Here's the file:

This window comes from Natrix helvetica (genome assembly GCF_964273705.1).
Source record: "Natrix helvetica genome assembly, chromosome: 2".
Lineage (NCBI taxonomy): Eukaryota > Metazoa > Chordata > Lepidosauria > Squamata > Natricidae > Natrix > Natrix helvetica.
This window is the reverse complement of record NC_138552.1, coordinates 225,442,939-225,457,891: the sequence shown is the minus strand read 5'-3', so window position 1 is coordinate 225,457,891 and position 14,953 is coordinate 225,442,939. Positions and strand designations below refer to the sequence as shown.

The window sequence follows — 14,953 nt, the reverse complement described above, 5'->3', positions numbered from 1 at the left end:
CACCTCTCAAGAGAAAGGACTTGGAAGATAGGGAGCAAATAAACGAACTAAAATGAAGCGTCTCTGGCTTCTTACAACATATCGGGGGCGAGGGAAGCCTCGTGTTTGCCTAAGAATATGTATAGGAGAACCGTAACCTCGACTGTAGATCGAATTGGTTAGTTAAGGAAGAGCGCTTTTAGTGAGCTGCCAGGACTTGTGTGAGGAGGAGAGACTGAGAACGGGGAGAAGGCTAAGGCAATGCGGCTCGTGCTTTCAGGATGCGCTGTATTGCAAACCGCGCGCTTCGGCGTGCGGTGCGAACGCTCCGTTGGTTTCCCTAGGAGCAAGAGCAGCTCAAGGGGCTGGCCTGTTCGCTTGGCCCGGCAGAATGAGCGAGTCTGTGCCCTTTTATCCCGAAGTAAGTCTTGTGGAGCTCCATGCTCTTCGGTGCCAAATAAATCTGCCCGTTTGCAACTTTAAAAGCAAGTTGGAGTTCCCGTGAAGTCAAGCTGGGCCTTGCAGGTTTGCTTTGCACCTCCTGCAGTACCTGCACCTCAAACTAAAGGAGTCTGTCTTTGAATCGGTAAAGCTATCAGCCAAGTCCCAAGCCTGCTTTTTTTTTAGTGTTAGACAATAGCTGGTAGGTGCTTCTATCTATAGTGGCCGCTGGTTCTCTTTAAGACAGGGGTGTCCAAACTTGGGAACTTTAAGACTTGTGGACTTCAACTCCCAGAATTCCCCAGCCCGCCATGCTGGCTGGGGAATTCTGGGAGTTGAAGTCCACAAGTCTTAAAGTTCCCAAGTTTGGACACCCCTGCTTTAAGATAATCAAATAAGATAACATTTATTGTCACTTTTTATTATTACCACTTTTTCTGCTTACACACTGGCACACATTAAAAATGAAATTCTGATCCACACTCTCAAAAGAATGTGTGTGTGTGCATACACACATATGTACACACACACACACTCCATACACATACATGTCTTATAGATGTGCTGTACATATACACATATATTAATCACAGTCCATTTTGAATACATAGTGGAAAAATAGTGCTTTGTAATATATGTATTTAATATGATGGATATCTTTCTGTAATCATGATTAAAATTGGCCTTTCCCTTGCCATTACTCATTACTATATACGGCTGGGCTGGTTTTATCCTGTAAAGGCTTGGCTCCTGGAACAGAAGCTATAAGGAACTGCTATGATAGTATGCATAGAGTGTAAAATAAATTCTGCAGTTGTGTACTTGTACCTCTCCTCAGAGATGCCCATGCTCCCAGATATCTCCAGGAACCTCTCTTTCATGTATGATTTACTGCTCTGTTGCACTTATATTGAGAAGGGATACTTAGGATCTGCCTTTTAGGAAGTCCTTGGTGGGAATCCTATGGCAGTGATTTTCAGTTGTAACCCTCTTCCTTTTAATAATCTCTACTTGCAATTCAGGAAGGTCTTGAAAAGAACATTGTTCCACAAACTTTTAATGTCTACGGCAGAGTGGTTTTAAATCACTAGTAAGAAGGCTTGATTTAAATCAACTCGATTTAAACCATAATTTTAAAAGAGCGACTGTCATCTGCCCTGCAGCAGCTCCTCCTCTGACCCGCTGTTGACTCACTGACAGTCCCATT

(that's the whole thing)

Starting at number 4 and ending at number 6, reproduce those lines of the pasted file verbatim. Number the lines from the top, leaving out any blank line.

This window is the reverse complement of record NC_138552.1, coordinates 225,442,939-225,457,891: the sequence shown is the minus strand read 5'-3', so window position 1 is coordinate 225,457,891 and position 14,953 is coordinate 225,442,939. Positions and strand designations below refer to the sequence as shown.

The window sequence follows — 14,953 nt, the reverse complement described above, 5'->3', positions numbered from 1 at the left end:
CACCTCTCAAGAGAAAGGACTTGGAAGATAGGGAGCAAATAAACGAACTAAAATGAAGCGTCTCTGGCTTCTTACAACATATCGGGGGCGAGGGAAGCCTCGTGTTTGCCTAAGAATATGTATAGGAGAACCGTAACCTCGACTGTAGATCGAATTGGTTAGTTAAGGAAGAGCGCTTTTAGTGAGCTGCCAGGACTTGTGTGAGGAGGAGAGACTGAGAACGGGGAGAAGGCTAAGGCAATGCGGCTCGTGCTTTCAGGATGCGCTGTATTGCAAACCGCGCGCTTCGGCGTGCGGTGCGAACGCTCCGTTGGTTTCCCTAGGAGCAAGAGCAGCTCAAGGGGCTGGCCTGTTCGCTTGGCCCGGCAGAATGAGCGAGTCTGTGCCCTTTTATCCCGAAGTAAGTCTTGTGGAGCTCCATGCTCTTCGGTGCCAAATAAATCTGCCCGTTTGCAACTTTAAAAGCAAGTTGGAGTTCCCGTGAAGTCAAGCTGGGCCTTGCAGGTTTGCTTTGCACCTCCTGCAGTACCTGCACCTCAAACTAAAGGAGTCTGTCTTTGAATCGGTAAAGCTATCAGCCAAGTCCCAAGCCTGCTTTTTTTTTAGTGTTAGACAATAGCTGGTAGGTGCTTCTATCTATAGTGGCCGCTGGTTCTCTTTAAGACAGGGGTGTCCAAACTTGGGAACTTTAAGACTTGTGGACTTCAACTCCCAGAATTCCCCAGCCCGCCATGCTGGCTGGGGAATTCTGGGAGTTGAAGTCCACAAGTCTTAAAGTTCCCAAGTTTGGACACCCCTGCTTTAAGATAATCAAATAAGATAACATTTATTGTCACTTTTTATTATTACCACTTTTTCTGCTTACACACTGGCACACATTAAAAATGAAATTCTGATCCACACTCTCAAAAGAATGTGTGTGTGTGCATACACACATATGTACACACACACACACTCCATACACATACATGTCTTATAGATGTGCTGTACATATACACATATATTAATCACAGTCCATTTTGAATACATAGTGGAAAAATAGTGCTTTGTAATATATGTATTTAATATGATGGATATCTTTCTGTAATCATGATTAAAATTGGCCTTTCCCTTGCCATTACTCATTACTATATACGGCTGGGCTGGTTTTATCCTGTAAAGGCTTGGCTCCTGGAACAGAAGCTATAAGGAACTGCTATGATAGTATGCATAGAGTGTAAAATAAATTCTGCAGTTGTGTACTTGTACCTCTCCTCAGAGATGCCCATGCTCCCAGATATCTCCAGGAACCTCTCTTTCATGTATGATTTACTGCTCTGTTGCACTTATATTGAGAAGGGATACTTAGGATCTGCCTTTTAGGAAGTCCTTGGTGGGAATCCTATGGCAGTGATTTTCAGTTGTAACCCTCTTCCTTTTAATAATCTCTACTTGCAATTCAGGAAGGTCTTGAAAAGAACATTGTTCCACAAACTTTTAATGTCTACGGCAGAGTGGTTTTAAATCACTAGTAAGAAGGCTTGATTTAAATCAACTCGATTTAAACCATAATTTTAAAAGAGCGACTGTCATCTGCCCTGCAGCAGCTCCTCCTCTGACCCGCTGTTGACTCACTGACAGTCCCATT